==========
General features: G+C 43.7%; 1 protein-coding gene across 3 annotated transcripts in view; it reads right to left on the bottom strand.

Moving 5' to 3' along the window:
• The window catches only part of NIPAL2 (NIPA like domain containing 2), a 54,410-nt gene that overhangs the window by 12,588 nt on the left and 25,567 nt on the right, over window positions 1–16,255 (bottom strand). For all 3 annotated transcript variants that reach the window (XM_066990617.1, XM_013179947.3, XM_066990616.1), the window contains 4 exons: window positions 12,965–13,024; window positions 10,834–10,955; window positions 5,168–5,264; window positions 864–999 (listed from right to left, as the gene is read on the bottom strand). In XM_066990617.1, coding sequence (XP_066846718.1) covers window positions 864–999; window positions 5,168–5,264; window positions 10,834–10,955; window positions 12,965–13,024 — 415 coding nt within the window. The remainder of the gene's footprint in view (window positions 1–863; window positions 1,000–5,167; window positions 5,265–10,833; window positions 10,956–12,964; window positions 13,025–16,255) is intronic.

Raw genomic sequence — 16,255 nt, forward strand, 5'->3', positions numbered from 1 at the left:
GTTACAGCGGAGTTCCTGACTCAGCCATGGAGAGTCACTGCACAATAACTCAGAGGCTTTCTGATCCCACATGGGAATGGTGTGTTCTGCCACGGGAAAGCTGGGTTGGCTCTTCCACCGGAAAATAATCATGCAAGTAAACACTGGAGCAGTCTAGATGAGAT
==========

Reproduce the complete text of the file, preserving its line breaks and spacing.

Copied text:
General features: G+C 43.7%; 1 protein-coding gene across 3 annotated transcripts in view; it reads right to left on the bottom strand.

Moving 5' to 3' along the window:
• The window catches only part of NIPAL2 (NIPA like domain containing 2), a 54,410-nt gene that overhangs the window by 12,588 nt on the left and 25,567 nt on the right, over window positions 1–16,255 (bottom strand). For all 3 annotated transcript variants that reach the window (XM_066990617.1, XM_013179947.3, XM_066990616.1), the window contains 4 exons: window positions 12,965–13,024; window positions 10,834–10,955; window positions 5,168–5,264; window positions 864–999 (listed from right to left, as the gene is read on the bottom strand). In XM_066990617.1, coding sequence (XP_066846718.1) covers window positions 864–999; window positions 5,168–5,264; window positions 10,834–10,955; window positions 12,965–13,024 — 415 coding nt within the window. The remainder of the gene's footprint in view (window positions 1–863; window positions 1,000–5,167; window positions 5,265–10,833; window positions 10,956–12,964; window positions 13,025–16,255) is intronic.

Raw genomic sequence — 16,255 nt, forward strand, 5'->3', positions numbered from 1 at the left:
GTTACAGCGGAGTTCCTGACTCAGCCATGGAGAGTCACTGCACAATAACTCAGAGGCTTTCTGATCCCACATGGGAATGGTGTGTTCTGCCACGGGAAAGCTGGGTTGGCTCTTCCACCGGAAAATAATCATGCAAGTAAACACTGGAGCAGTCTAGATGAGAT